Think that’s bad? Now you have to get the big bearing’s inner cage off the pinion and it’s pressed on with several tons of force. A puller will not grip it so you have to carefully grind away enough of the bearing cage until it will split of its own accord but without marking the pinion.
Then you have to fit the pinion with the new crush tube and set it up. I do these without the pinion oil seal fitted and you have to grip the prop flange in a big bench vice and tighten the nut with a big breaker bar. Periodically, remove the diff from the vice and check for play.
When it gets close, nip it up a tad more until there is none – it’s hard work. Then mark the nut against the pinion with paint, remove it and the flange, fit the oil seal all the way in and refit the nut, lining up the paint marks.
IS IT WORTH IT?
No, it’s a waste of time – 4-5-years ago when good used diffs were £500 plus there was a case for it. E90 and 1 Series cars were rare in breakers and good diffs were hard to find. But now, scrapyards are brimming with stretcher case 1 and 3 Series cars, ten to fifteen years old and good used diffs are down to £300 – don’t pay more. As the values of the cars has dropped, so have parts prices and nobody is paying £400 to put a used diff in a 2006 318i. Early cars are now in scrap territory but can be the source of a good used diff to live on in a newer car.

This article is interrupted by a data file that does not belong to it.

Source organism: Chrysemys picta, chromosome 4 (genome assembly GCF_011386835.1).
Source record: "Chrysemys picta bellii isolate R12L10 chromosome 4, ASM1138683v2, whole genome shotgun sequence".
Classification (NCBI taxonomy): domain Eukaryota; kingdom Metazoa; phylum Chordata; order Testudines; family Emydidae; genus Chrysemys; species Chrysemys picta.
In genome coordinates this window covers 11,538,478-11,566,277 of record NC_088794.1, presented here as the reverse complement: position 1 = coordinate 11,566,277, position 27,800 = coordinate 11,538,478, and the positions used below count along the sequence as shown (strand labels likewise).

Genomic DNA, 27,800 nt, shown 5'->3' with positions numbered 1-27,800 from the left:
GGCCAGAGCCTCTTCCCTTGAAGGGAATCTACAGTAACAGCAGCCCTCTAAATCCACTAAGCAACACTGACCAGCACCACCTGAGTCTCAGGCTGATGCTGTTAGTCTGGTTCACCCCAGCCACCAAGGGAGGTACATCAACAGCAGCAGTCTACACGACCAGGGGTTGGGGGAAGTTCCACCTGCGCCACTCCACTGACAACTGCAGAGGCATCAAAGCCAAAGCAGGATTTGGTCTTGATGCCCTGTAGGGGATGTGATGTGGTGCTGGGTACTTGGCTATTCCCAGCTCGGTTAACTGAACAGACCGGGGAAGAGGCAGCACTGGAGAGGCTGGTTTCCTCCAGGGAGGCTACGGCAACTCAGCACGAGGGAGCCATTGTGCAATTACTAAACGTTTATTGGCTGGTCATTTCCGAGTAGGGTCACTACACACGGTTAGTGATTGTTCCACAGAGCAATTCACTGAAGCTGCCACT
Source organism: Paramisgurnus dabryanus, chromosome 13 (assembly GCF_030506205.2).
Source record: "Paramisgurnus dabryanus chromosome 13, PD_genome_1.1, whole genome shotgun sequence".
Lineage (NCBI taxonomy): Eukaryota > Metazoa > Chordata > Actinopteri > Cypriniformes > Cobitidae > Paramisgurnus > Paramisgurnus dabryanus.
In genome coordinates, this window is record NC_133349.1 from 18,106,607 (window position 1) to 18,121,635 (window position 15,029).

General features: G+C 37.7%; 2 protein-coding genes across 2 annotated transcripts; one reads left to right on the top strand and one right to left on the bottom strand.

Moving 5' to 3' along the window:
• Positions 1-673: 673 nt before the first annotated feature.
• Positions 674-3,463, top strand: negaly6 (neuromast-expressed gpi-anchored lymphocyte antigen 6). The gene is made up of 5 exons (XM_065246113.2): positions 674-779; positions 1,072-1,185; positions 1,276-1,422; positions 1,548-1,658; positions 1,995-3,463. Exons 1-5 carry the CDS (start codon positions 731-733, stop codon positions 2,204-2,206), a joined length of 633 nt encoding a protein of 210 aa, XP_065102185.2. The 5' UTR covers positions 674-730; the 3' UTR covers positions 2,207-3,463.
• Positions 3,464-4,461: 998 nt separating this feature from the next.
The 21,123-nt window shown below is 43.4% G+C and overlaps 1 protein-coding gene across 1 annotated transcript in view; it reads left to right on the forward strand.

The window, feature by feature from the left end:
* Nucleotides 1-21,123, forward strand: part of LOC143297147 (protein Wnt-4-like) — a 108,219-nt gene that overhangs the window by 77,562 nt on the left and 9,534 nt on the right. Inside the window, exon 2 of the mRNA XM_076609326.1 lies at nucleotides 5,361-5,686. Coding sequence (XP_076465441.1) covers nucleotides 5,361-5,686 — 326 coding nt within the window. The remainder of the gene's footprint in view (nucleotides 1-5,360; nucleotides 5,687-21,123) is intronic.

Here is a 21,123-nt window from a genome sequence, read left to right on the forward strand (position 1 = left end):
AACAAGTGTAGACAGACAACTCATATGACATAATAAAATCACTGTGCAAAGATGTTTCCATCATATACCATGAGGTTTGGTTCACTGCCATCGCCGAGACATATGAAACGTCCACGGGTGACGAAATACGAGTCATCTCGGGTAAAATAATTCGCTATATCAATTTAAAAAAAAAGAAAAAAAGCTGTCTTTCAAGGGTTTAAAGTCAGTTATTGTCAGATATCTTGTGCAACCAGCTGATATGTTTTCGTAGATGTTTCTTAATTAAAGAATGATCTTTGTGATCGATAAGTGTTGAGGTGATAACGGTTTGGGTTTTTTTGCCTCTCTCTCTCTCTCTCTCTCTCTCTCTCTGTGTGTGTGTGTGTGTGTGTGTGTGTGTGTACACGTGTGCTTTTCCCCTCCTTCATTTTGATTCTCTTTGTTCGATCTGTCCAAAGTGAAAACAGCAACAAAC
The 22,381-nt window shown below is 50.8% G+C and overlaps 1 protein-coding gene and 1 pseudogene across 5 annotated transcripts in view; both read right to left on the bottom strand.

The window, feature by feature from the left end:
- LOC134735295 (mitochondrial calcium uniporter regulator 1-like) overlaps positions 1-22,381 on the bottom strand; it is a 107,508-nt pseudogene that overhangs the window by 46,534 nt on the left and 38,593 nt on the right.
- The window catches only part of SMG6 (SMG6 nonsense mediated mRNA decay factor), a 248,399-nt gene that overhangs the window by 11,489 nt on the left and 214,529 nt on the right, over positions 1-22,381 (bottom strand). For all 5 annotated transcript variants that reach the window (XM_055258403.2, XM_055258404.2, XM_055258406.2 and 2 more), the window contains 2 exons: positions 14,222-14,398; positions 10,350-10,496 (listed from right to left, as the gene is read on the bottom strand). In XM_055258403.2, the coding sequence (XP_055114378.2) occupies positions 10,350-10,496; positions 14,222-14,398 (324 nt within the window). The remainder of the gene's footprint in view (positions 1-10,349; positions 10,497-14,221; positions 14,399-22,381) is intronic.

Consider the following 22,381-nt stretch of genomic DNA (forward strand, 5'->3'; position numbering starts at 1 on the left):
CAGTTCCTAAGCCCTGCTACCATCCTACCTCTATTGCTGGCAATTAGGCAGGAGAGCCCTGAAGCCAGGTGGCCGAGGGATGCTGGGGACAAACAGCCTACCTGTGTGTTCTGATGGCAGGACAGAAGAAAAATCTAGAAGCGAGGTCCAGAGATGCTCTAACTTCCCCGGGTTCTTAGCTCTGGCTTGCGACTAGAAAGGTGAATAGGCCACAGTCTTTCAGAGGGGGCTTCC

HOW DO I TELL A GOOD ONE FROM A BAD ONE?
Easy. Turn the pinion flange and the turning motion should feel pretty smooth. If it feels rough, noisy or graunchy, it’s scrap.
Get the right diff as well. The 168 unit has seven bolts securing the rear alloy cover and the prop flange is circular with four bolts. Look on the white top sticker and you can see the ratio and part number. The various ratios are 3.91, 3.73, 3.64, 3.45, 3.38, 3.23 and for the 118d, 2.47. Put the VIN from your car into Realoem (realoem.com) and you can find out what diff your car has.
Cars with auto stop start can be very fussy on ratios. Fit a car which had a 3.64 from new with a 3.91 or a 3.23 and the car’s ECU will pick up the difference in road/ engine speed and object, rendering the cruise control inoperable and often put the car into limp home mode.
BMW diff part numbers are often one digit out on original fit and replacement (super session) numbers. BMW swapped diffs around from model to model and it would take a month of Sundays to list what each model had fitted. Again, Realoem is your friend so enter the last seven digits of your VIN to see what diff it should have. This is a guide to diff part numbers and super session numbers plus some of the cars they were fitted to.
2.47: 118d only. Original part number 7556794, new number 7556795.
3.23: Part numbers 7529108 and 7529318. Early 318i and 118i.
3.38: Part numbers 7524319 and 7524320. Later N46 and N43 318i. N46 118i.
3.45: Part numbers 7524321 and 7524322. 120i N46 and N43 320i saloon/Touring.
3.64: Part numbers 7519925 and 7519926. 1126i manual N43, 320i manual N46 and N43 320i Coupe manual.
3.73: Part numbers 7524323 and 7524324. 116i N45, 120i N43 and N46, manual including Convertible models.
3.91: Part numbers 7524325 and 7524326. 116i, 118i and 120i N43 2.0 auto, 318i and 320i auto.
4.10: 7555316 and 7555316. 116i Auto N45 and N43